By Kent Gray/Triathlon.kiwi in Tauranga
Lachlan Haycock’s European season was equal measures eye opening, character building and “awesome” and it’s clear he’s returned home ready to turn that potpourri of learning into a big Kiwi summer of gains ahead of his next offshore campaign.
The Tauranga 22-year-old made a perfect start to his cunning ‘Kiwi Summer of Tri’ plan by waltzing away with the Suzuki New Zealand Standard Distance Championship on Sunday, the showpiece of Tauranga’s annual GenX/Marra Tinman Triathlon.
A powerful swim, calculated ride and impressive 10km split of 35:12 saw Haycock clock 1:52:37 to edge Hamilton’s Triathlon Club’s Simon Cochrane by 30 seconds. Aucklander Mark Bowstead rounded out the podium in 1:54:48 ahead of Waikato’s Logan Rodger with Tauranga’s Hannah Knighton impressively fifth across the line (despite the women starting five minutes behind the men) in 2:01:52 to win the women’s title in a canter.
“Stoked,” was Haycock’s succinct summation of a day designed to lay the foundations of a plan set to take him all the way to the 2023 U23 worlds in Pontevedra, Spain next September.
“I got back from Europe two months ago and have just been block, base phase training, lots of strength, lots of gym so just came in to today wanting to test the fitness and see where things are lying ahead of summer. So stoked to have a good hit out, yeah it was awesome,” Haycock said.
It was nice to have a race go to plan for a change after a topsy-turvy 2022 campaign highlighted by 8th and 11th placings at March’s Oceania Cup in New Plymouth and the Africa Triathlon Cup Sharm El Sheikh in May respectively. At World Cup level there was a 38th in Potevedra before he was lapped out of Czech Republic but as ever, there was a story behind the disappointments.
“Almost every race I had something go wrong with flat tires, COVID and then last race, my wetsuit ripped on the start line and I was dead last out of the water and was riding solo and got lapped out on the bike,” Haycock said.
“So it wasn’t the greatest campaign but I learnt heaps. I still got super fit and really worked out where a lot of my weaknesses are so it was a great insight to know what I need to improve on.”
Haycock is already eyeing the Eves Surfbreaker in Tauranga on December 27 and you can bet he’ll look to hone his race craft further when the ‘Kiwi Summer of Tri’ ramps up to Oceania Cups in Wanaka and Taupo in February and New Plymouth’s return to the World Cup circuit on March 26.
“A lot of that high intensity, front-of-end racing,” Haycock said when asked what he was specifically focused on.
“I got my swimming the best it has ever been but I just need to get it consistent front pack swimming and then just really getting the little things right, like good positioning on the bike, be able to push the power to stay there and then just getting good position onto the run and having good strength through the legs to hold that pace.”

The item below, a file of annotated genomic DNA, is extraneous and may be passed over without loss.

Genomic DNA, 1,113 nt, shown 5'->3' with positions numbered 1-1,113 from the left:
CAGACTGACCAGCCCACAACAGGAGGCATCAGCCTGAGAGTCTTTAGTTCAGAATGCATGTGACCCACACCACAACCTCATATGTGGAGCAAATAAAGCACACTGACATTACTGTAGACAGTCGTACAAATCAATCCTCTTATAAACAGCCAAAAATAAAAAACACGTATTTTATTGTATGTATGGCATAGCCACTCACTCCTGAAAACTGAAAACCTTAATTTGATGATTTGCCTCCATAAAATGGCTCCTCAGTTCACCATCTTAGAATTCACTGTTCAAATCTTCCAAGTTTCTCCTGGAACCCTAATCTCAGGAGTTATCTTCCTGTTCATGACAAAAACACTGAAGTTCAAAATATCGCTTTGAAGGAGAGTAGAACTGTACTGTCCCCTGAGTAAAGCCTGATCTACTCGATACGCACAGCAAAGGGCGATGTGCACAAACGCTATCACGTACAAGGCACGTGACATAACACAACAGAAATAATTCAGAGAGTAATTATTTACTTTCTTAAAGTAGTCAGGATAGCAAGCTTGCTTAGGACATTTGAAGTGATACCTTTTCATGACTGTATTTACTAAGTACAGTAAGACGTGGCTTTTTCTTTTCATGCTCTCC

On the evidence of Tinman, Haycock is making encouraging progress already. He ticked off the tide-impacted 1500m swim in 17.25, just two seconds shy of a full minute clear of Cochrane and a time bettered in the provisional results by only Knighton (17:11).
“Went out in that swim and found myself solo pretty early on so just settled into my own rhythm then it was kind of the same on the bike. It took till the end of the second lap of the bike for the boys [Cochrane and Bowstead] to catch me so as soon as they got on, I just slotted in and saved the legs for the run.”
A quick bike-to-run transition was critical – a slick 35 seconds compared to Bowstead’s 51s and Cochrane’s 53s.
“I was able to have a quick T2 and get back ahead so led from the start of the run. I was kind of running scared around the Mount base track to the finish because I wasn’t sure what the gap was but nah, it was good.
“I felt strong all day and real good on the run, everything was moving well so I was happy with that.”
Fellow Tr NZ squad member Trent Thorpe won Tinman’s sprint distance race (750m swim, 20km bike, 5km run) in 54:48 with Josiah Ney (55:03) and Luke Scott (55:16) completing the podium.
In the U19 race, Palmerston North’s Sam Parry won in 55:35 ahead of Tri Tauranga’s Alex Brackenbury (56:16) and Gus Marfell of Blenheim (58.20) while the 24-24 age-group went to Ney from Scott and Austin Carter (56:31).
Among myriad impressive performances elsewhere, Taranaki’s Shorty Clark captured the 70-74 men’s standard distance title in 02:32:38 before dashing to Auckland International to catch a flight to Abu Dhabi for next week’s World Triathlon Championship Series and Age-Group finals.